Episode 7 from Passive Real Estate Investing Series. Get a better idea of who puts together syndicated real estate investments, their role in the process, how they raise capital and how they add value.
Episode 8 from Passive Real Estate Investing Series. It's not really possible to provide a thorough overview of 1031-qualified DSTs in 3 minutes. We didn't try. But it's a good place to start, especially if you have a short attention span.
Episode 9 from Passive Real Estate Investing Series. We appreciate you taking a few minutes to learn about our education, training, experience and credibility as 1031-focused representatives. We hope to learn more about you in the near future.
Episode 6 from Real Estate Taxation Series. Losses from one category of investments may not be available to offset gains or income from another category. In real estate, it is important to know whether your investment generates "active", "passive" or "portfolio" income.
Episode 5 from Real Estate Taxation Series. Didn't we cover depreciation in Episode Two? Yes, but here we want to emphasize the impact that a 1031 exchange has on continuing to deduct depreciation from the income of a replacement property.
Episode 4 from Real Estate Taxation Series. Outside the sale of real estate (or in the event of a failed 1031 exchange), a QOZ fund may be a suitable way to defer taxes while investing in neighborhoods that need to attract investment capital for redevelopment or new construction.
Episode 3 from Real Estate Taxation Series. 1031 exchanges are not the only way to kick the tax can down the road. Yet for most taxpayers, IRC Sec. 1031 continues to offer the best overall tax consequences. Watch our video to learn why.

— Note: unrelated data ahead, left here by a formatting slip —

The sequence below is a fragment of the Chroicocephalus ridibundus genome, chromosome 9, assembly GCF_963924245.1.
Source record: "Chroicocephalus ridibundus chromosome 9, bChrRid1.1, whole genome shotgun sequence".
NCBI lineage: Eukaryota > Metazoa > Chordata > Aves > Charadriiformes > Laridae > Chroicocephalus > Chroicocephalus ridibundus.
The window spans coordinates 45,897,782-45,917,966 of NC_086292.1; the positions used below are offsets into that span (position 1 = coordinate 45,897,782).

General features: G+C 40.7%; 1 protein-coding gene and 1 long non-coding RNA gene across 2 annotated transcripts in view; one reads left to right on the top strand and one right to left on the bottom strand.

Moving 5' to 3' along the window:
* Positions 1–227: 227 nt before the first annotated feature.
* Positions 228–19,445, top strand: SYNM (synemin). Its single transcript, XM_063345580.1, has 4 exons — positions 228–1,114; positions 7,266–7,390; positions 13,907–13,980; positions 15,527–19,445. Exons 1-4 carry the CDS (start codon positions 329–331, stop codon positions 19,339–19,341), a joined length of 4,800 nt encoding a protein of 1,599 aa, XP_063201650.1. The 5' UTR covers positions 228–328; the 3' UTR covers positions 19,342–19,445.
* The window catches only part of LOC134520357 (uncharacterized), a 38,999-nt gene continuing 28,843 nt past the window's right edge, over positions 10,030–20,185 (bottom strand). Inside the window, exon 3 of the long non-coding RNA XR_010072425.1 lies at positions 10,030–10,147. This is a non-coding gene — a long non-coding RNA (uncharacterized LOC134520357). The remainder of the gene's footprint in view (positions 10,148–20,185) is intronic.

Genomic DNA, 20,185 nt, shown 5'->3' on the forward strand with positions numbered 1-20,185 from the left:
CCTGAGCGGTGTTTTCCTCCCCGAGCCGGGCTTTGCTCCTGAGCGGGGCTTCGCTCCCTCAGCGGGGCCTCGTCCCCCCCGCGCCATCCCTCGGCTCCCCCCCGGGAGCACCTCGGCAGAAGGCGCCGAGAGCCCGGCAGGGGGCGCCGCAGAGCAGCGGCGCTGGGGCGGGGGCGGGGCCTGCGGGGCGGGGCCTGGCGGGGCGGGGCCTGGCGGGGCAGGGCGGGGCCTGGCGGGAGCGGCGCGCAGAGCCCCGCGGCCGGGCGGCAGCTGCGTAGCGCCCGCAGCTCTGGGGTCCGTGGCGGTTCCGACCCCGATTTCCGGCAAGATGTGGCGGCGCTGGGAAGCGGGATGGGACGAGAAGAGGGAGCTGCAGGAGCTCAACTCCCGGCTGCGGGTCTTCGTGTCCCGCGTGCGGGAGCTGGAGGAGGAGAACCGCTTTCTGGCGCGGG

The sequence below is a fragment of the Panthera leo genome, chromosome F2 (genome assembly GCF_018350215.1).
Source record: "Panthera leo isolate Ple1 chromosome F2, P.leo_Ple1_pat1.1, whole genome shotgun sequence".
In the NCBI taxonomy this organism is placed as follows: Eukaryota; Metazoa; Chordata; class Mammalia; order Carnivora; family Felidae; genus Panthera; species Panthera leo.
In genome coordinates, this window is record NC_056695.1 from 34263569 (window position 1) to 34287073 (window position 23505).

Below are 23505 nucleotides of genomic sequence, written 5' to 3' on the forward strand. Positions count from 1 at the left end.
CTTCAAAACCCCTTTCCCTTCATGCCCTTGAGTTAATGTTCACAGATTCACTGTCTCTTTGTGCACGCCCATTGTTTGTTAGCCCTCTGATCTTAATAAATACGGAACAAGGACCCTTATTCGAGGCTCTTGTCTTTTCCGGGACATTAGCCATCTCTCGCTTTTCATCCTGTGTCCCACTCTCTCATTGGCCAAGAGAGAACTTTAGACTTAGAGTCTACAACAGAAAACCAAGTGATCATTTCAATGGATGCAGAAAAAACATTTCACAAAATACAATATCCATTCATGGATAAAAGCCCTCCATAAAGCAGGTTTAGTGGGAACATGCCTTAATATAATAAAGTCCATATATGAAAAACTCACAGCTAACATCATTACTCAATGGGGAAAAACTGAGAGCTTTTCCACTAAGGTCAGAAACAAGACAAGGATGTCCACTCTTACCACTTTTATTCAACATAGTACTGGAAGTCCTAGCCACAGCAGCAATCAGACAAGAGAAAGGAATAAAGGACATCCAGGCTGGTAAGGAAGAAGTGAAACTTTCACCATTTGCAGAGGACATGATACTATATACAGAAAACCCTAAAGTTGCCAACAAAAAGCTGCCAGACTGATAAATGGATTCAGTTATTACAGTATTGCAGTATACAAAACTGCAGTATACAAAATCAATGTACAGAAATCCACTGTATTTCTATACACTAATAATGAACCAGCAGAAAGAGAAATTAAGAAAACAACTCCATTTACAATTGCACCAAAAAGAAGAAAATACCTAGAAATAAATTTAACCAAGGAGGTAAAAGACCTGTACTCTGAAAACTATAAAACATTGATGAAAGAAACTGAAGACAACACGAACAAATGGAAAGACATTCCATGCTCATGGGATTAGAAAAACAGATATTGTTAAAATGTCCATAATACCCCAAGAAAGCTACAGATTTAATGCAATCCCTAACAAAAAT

Episode 2 from Real Estate Taxation Series.. Even while your real estate appreciated over the years, your accountant likely was claiming that the property was depreciating every year-at least on paper. This episode reviews the benefits of deducting depreciation today to push a tax into the future.
Episode 1 from Real Estate Taxation Series. There are different categories of capital-gains, taxed at different rates by different levels of government. Whether you have a CPA or not (and you should), every landlord should have a basic understanding of how their capital gains may be taxed when selling real estate.
Tax-deferred exchanges of investment real estate date back to 1921. Learn what has changed-and what remains the same-about 1031 exchanges.
Conducting a like-kind exchange of rental property is about more than saving a few bucks on your tax bill. For most taxpayers, the combined state and federal tax benefits can add up to several hundreds of thousands of dollars over multiple transactions.
Not all real estate can be exchanged under IRC Section 1031. Before you sell your property, be sure to learn which investments can be sold and bought in a 1031 exchange.
Completing a 1031 exchange transaction does not need to be complicated. But you cannot hope to comply with the rules if you don't take the time to learn them.
You can't un-ring a bell or put water back into a hose-but you can buy your replacement before you sell your relinquished property. Let us show you the most common method for completing a "reverse" exchange.
A perfect 1031 exchange has no "boot", meaning no taxable consequences. Alas, few things in this world are perfect, and exchanges are no exception. But if you follow the rules, you can keep your boot small.
Breaking up with partners-either in marriage or business-does not have to ruin your 1031 exchange. But if you don't know the rules, a breakup can be a treacherous tax trap.
Can you exchange a personal vacation property that you also rent to tenants? Of course you can. Is it easy to trip over IRS rules? Of course it is
This episode is for investors seeking to retire from being landlords. If you are interested in conducting a 1031 exchange-but do not want to operate another rental property-a passive replacement program could be a suitable solution.